Systolic heart failure, home oxygen, the serum ascites albumin gradient, lactic acidosis and the use of biventricular pacing all benefit from a basic science understanding.

We believe that great attending physicians help learners when they explain concepts rather than provide cookbook recipes. Please suggest other examples in the comment section!

db is the nickname for Robert M. Centor, MD, FACP. db stands both for Dr. Bob and da boss. He is an academic general internist at the University of Alabama School of Medicine, and is the Regional Associate Dean for the Huntsville Regional Medical Campus of UASOM. He still makes inpatient rounds over 100 days each year. This post originally appeared at his blog, db's Medical Rants.
Tuesday, September 6, 2016

We need to implement shoe decontamination interventions

“You pass through places and places pass through you
But you carry them with you on the soles of your traveler's shoes”
— “The Littlest Birds“ by The Be Good Tanyas

I know we really shouldn't be looking for other interventions to reduce pathogen transmission in hospitals since we're too busy eliminating contact precautions at the moment. But I can't resist highlighting this recent systematic review on contamination of shoe soles from Tasnuva Rashid and colleagues published in the Journal of Applied Microbiology.

The authors reviewed the published literature from 1946 through 2015 to identify studies evaluating (1) shoes as vectors for infectious pathogens and (2) evidence on possible decontamination strategies. Their extensive review identified 13 studies (10 cross-sectional and 3 longitudinal) for inclusion. Three studies were completed in hospitals. One study found methicillin-resistant Staphylococcus aureus and vancomycin-resistant enterococci on 56% of physicians' shoes before rounds and 65% after rounds. Two additional studies found significant contamination of operating theater shoes with pathogens including staphylococcus, streptococcus and bacillus species. It doesn't get any better when looking at shoes worn in the community with significant contamination by Clostridium difficile (40%), Listeria species, Salmonella species, and Escherichia coli. I won't even mention the contamination found on the shoes of folks that work with animals.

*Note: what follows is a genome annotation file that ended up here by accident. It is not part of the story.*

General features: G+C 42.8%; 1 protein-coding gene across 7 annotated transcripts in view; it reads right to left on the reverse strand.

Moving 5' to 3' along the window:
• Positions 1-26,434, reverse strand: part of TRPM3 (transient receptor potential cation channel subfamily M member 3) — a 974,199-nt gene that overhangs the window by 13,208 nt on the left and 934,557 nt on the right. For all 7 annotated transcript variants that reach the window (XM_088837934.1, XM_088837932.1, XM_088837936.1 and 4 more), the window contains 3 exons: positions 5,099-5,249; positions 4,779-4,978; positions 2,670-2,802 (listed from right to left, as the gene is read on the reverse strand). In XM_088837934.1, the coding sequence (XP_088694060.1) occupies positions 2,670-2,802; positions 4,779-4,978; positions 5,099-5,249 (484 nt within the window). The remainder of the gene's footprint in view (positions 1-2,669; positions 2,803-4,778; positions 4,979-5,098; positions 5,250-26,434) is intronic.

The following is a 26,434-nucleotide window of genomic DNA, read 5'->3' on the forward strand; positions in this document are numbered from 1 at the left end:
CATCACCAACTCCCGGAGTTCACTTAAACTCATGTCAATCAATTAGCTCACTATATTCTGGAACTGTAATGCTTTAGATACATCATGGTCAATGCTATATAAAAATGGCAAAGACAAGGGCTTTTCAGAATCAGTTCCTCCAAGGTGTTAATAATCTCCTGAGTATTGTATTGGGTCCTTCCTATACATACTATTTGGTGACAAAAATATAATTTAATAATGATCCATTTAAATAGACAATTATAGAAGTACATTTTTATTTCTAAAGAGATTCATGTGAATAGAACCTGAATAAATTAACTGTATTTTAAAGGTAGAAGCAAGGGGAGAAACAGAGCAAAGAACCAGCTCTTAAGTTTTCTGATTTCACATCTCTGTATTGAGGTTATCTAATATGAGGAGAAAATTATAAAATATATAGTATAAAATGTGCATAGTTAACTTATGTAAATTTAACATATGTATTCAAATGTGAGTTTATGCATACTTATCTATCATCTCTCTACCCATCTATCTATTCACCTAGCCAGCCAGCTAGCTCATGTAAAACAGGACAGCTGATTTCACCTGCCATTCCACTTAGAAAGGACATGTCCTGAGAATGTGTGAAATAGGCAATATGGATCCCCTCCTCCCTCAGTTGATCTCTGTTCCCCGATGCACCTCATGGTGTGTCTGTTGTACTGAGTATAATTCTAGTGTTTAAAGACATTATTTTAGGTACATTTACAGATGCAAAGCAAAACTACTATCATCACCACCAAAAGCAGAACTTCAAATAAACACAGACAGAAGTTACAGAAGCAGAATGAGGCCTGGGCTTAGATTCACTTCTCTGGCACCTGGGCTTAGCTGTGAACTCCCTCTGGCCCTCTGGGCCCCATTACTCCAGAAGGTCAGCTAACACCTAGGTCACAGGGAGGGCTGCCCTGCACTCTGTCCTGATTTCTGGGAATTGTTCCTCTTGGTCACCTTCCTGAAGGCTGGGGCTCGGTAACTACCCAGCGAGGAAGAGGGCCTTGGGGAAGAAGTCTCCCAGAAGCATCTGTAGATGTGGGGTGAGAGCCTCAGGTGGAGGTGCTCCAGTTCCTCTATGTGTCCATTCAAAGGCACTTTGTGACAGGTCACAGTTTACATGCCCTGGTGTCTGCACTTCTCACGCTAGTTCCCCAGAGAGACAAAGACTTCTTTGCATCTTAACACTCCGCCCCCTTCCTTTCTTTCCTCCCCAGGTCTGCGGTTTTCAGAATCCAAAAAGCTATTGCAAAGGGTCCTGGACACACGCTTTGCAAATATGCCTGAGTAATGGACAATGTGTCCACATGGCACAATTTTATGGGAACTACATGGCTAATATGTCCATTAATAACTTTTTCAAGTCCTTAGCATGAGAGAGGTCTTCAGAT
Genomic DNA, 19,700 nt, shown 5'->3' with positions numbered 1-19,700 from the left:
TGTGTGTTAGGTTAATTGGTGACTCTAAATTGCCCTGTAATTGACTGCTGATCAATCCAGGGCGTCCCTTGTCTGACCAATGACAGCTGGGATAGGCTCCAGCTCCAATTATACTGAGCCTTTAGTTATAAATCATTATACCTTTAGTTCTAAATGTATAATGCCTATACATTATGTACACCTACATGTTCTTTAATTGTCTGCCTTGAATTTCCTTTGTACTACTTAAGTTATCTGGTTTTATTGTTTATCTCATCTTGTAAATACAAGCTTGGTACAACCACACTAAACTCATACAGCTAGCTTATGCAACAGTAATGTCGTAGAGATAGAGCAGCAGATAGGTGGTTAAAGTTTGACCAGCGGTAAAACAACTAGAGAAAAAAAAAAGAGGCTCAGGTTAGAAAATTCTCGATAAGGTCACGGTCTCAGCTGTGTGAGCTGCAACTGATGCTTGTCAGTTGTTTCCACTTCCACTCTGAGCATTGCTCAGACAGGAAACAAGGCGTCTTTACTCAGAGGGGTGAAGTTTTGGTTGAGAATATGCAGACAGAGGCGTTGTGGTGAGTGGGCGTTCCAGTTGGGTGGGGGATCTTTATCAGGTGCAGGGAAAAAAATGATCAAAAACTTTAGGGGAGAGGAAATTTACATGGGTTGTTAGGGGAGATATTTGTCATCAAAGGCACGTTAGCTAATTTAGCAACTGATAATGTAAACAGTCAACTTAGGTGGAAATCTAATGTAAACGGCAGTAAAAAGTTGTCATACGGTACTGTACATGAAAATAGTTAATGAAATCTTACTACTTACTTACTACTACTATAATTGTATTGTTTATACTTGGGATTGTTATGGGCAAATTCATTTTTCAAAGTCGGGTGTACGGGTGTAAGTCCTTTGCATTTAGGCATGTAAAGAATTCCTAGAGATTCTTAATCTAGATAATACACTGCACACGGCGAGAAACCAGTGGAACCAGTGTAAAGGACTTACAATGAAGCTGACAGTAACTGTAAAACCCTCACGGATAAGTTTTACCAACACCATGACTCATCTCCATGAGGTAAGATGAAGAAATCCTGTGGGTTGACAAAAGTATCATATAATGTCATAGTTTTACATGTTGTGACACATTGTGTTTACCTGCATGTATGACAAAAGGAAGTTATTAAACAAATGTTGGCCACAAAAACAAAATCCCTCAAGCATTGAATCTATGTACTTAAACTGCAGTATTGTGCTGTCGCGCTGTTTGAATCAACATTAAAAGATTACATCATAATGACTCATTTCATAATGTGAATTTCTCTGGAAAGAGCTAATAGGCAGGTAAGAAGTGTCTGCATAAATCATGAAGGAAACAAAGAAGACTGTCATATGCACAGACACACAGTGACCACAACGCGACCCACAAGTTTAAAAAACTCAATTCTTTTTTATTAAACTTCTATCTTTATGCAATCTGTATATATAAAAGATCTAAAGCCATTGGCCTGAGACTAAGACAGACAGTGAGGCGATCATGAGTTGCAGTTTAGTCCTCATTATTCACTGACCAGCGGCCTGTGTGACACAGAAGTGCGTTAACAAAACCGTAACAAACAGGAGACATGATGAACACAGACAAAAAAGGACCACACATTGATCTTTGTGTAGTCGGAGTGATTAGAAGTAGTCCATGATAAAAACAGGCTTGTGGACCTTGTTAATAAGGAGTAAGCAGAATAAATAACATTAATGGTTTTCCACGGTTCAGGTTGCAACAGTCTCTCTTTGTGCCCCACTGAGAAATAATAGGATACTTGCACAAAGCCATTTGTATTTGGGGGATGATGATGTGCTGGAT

Possible interventions evaluated include placing chemical filled mats in operating rooms and ward entry points, and shoe covers. While the reviewed studies suggest possible benefits for these interventions, more studies are needed. Of course, you know where I'm heading based on my intro paragraph. We need to implement shoe covers and chemical mats immediately in all hospitals. The data is clearly just as compelling as eliminating contact precautions based on single center studies. Oh, and we can fund these new shoe-targeted interventions using the savings generated through the elimination of contact precautions. Awesome!

Eli N. Perencevich, MD, ACP Member, is an infectious disease physician and epidemiologist in Iowa City, Iowa, who studies methods to halt the spread of resistant bacteria in our hospitals (including novel ways to get everyone to wash their hands). This post originally appeared at the blog Controversies in Hospital Infection Prevention.
Friday, September 2, 2016

The skullcap feud